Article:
The agency posted a declassified report required by the U.S. Congress on its Web site Wednesday. It is one of several efforts to release information on the American role in the 1973 Chilean coup, the suicide of Marxist president Salvador Allende after the coup and the regime of Gen. Augusto Pinochet.
Despite the disclosures, the CIA report admits to no abuses or cover-up by CIA agents.
"A review of CIA's files has uncovered no evidence that CIA officers and employees were engaged in human rights abuses or in covering up any human rights abuses in Chile," the report says.
But it chronicles clandestine contacts authorized by then-U.S. President Richard Nixon and other top U.S. officials which it said would violate standards now upheld by the agency.
The agency now carefully reviews all contacts for potential involvement with human rights abuses, the report said, and "makes a deliberate decision balancing the nature and severity of the human rights abuse against the potential intelligence value of continuing the relationship."
U.S. Rep. Maurice Hinchey, who sponsored the law requiring the report, said he takes the CIA at its word on today's standards but pushed for full disclosure of past acts to prevent U.S. support for such injustices in the future.
"This very sordid chapter in American history needs to be held up to the bright light so that everyone can see what went on under orders from the president of the United States, the secretary of state and the attorney general," Hinchey said.
Among the disclosures:
- The CIA had prior knowledge of the plot that overthrew Allende three years later but denies any direct involvement. CIA spokeswoman Anya Guilsher said, "We were aware of coup plotting in 1973, but we did not instigate it."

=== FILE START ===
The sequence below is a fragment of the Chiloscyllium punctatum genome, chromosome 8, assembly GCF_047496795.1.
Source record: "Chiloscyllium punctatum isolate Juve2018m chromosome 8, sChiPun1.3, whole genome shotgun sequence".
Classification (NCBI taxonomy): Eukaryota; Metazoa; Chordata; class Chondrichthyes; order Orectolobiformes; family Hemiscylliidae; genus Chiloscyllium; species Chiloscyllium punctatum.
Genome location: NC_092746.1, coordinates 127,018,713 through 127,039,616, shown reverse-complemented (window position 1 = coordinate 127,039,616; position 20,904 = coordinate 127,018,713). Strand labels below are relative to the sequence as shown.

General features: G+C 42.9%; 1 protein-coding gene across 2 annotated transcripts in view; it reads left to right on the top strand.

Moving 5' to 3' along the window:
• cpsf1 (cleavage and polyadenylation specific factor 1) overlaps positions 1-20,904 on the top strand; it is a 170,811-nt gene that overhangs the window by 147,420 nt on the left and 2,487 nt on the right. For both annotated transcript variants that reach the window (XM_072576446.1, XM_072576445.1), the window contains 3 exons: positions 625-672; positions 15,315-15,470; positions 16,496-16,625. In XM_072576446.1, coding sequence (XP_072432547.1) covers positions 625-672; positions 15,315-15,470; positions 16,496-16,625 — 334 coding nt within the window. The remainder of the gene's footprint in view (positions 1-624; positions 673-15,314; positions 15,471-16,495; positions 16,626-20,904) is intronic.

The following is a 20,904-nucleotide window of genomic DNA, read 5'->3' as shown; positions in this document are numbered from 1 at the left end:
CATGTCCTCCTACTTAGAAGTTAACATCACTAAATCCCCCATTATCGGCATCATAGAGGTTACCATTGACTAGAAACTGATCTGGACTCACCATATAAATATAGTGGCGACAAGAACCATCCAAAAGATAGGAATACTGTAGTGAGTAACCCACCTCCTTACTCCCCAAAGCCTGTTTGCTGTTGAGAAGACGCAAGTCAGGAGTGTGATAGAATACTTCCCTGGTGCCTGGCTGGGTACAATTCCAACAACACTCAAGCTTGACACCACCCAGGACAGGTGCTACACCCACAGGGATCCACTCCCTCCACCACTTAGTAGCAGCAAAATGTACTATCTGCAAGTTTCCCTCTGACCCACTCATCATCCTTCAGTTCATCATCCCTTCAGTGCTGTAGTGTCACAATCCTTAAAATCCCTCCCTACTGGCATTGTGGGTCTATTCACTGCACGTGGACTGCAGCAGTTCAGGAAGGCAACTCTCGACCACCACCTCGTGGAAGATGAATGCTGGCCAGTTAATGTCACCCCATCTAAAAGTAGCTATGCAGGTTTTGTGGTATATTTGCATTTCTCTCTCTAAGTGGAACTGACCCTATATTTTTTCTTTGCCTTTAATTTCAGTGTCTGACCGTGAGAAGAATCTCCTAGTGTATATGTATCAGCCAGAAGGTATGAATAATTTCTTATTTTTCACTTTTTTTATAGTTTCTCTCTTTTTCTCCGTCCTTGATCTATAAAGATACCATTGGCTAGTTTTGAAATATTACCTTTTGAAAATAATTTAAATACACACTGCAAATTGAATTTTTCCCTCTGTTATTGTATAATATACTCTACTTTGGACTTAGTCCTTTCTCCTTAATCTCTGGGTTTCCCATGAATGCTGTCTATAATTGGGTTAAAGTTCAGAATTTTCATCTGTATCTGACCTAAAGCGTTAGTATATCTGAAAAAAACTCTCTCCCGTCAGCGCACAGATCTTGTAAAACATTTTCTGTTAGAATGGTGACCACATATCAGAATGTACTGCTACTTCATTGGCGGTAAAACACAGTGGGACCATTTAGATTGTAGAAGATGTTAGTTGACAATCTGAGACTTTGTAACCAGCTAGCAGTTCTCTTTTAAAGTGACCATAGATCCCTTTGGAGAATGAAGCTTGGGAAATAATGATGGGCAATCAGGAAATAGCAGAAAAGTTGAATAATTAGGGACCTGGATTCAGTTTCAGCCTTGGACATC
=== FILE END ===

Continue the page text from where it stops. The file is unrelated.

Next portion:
- The CIA supported a kidnapping attempt of Chile's army chief in October 1970, as part of a plot to prevent the congressional confirmation of Allende as president. The kidnapping attempt failed, and Gen. Rene Schneider was shot and killed. The CIA later paid $35,000 to the kidnappers in what it termed "humanitarian" assistance.
- The CIA made a one-time payment to secret police head Gen. Manuel Contreras Sepulveda, the head of the military regime's feared secret police. He was sentenced in 1993 for killing Chilean socialist leader Orlando Letelier in Washington in 1976. Contreras has said the CIA was behind the assassination.
- The report also describes efforts to influence news media in Chile against Allende and to continue anti-leftist propaganda efforts by successor Pinochet, "including support for news media committed to creating a positive image for the military Junta" now accused of an array o abuses during his 17-year rule, including more than 3,000 killings.
"Basically, we want to make sure we get this done right and we are as responsive as we are able to, as far as the fullest-possible disclosure of documents," Lockhart said.
Some 7,500 documents have already been released under the project, which was launched by the White House in February 1999, but this latest round has proven especially contentious.
According to the private National Security Archive, the next release is to include documents on covert action in Chile from 1962 through 1975, a period that covers the coup against Allende and the first two years of Pinochet's rule.
CIA director George Tenet, in an Aug. 11 letter to Congress, announced that while he had approved 500 pages of documents for release, he would withhold some because they "present a pattern of activity that had the effect of revealing intelligence methods that have been employed worldwide."
But critics say there is no reason to hold anything back because the government's role was detailed in congressional probes 25 years ago.
A 1975 Senate report found that "Covert United States action in Chile in the decade between 1963 and 1973 was extensive and continuous," including the expenditure of $3 million to influence the 1964 Chilean elections.
Another report that year found that the CIA had received "a direct instruction from (Nixon) to attempt to foment a coup."